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How to Spot a Phishing Scam

Did you know that over 135 million phishing scams are attempted daily? Phishing scams are usually delivered in the form of emails, which encourage users to share and disclose personal information. 

In this guide, we’ll discuss how to spot a phishing scam and provide advice to help businesses steer clear of danger. 

Types of phishing scams

There are various types of phishing scam, including:

  • Whaling: impersonating high-profile agencies or brands
  • Malware: encouraging users to download files and click on links
  • Spear phishing: impersonating close contacts, for example, colleagues, encouraging the user to disclose sensitive information or take action, such as making payments.
  • Email phishing: using generic emails that imitate well-known organizations or companies to urge users to take action, for example, clicking on a link or settling a bill quickly. 

Signs of phishing scams

Being aware of common signs of phishing scams can help to prevent cyberattacks and protect sensitive company, employee and customer data. Here are some red flags to look out for:

  • Emails from unusual and unknown domain names: if you hover over the sender address, you will often see an unrecognizable domain name.
  • Poor grammar and spelling: often, phishing emails are badly written. Grammatical errors, misspelt words and unusual phrases are a common feature of scam emails. 
  • Suspicious links and attachments: many phishing emails contain links or attachments that look suspicious.
  • Intimidation and threats: phishing scams are designed to push users to act quickly and to trigger an emotional response. Some emails contain threats and intimidating language, which is used to make the user feel like they have no choice but to follow the instructions. Always remember that reputable organizations will never intimidate customers or employees via email. 
  • Requests for money and notifications about missed or delayed payments: it is very common for phishing emails to ask people to make payments or to raise queries about missed or delayed payments. A reliable, trustworthy company will not ask you to make payment via email.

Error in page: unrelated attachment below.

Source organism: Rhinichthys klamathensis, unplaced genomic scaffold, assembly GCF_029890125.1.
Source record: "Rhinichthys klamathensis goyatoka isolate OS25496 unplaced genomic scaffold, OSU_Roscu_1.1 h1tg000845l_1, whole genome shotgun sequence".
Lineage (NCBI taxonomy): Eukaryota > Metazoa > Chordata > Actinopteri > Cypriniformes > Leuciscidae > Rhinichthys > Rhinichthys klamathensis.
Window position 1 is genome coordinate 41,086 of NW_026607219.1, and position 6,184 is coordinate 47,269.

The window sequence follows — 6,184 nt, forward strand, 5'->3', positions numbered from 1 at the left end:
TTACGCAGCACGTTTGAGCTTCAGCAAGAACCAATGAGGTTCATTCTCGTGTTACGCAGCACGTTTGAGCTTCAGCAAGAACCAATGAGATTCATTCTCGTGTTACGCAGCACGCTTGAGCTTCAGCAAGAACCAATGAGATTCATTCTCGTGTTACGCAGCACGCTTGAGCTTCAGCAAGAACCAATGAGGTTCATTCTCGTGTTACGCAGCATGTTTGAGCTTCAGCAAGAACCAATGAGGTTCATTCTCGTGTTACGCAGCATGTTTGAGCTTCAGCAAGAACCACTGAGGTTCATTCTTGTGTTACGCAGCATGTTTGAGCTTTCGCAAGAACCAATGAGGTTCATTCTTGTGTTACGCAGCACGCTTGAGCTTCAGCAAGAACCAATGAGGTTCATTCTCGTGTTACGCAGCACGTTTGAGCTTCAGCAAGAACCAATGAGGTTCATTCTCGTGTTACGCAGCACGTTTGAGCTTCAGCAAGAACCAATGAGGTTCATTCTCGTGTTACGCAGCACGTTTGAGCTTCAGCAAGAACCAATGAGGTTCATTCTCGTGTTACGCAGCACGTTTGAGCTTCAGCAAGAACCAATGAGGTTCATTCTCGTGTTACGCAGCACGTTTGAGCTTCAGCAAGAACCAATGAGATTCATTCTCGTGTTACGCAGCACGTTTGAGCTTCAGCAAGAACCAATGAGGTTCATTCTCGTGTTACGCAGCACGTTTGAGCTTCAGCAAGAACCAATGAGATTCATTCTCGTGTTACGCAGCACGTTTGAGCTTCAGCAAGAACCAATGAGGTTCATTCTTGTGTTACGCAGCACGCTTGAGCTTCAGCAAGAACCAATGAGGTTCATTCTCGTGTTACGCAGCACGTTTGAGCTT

• Imitation emails from high-profile brands: many emails look like they may have come from brands and businesses, but on closer inspection, they are fake messages. Look for tell-tale signs such as misspelt brand names, using the wrong logo, suspicious domain names and spelling errors within the text. Examples of brands that are impersonated most frequently include Amazon, PayPal and DHL. 

Examples of common subject lines and requests in phishing emails include:

  • Suspicious activity on your account
  • Problems with your account or payment information
  • Free coupons and prizes
  • Fake invoices
  • Requests to confirm identity or make a payment
  • Problems with your order or delivery
  • Account limitation threats

Minimizing risks

Companies and organizations can minimize the risks of phishing scams by providing staff training, using filters to identify junk mail and suspicious messages and utilizing robust security measures to monitor systems and prevent breaches. Outsourcing IT, for example, hiring an agency to provide IT services in San Francisco, can also help to protect customer and company data. 


Phishing scams are incredibly common, and in some cases, they can be tricky to spot. To protect against phishing emails, it’s beneficial to learn to spot warning signs, to undertake cybersecurity training, to implement robust cybersecurity measures and to remember that reputable organizations will never ask for personal information or payments via email.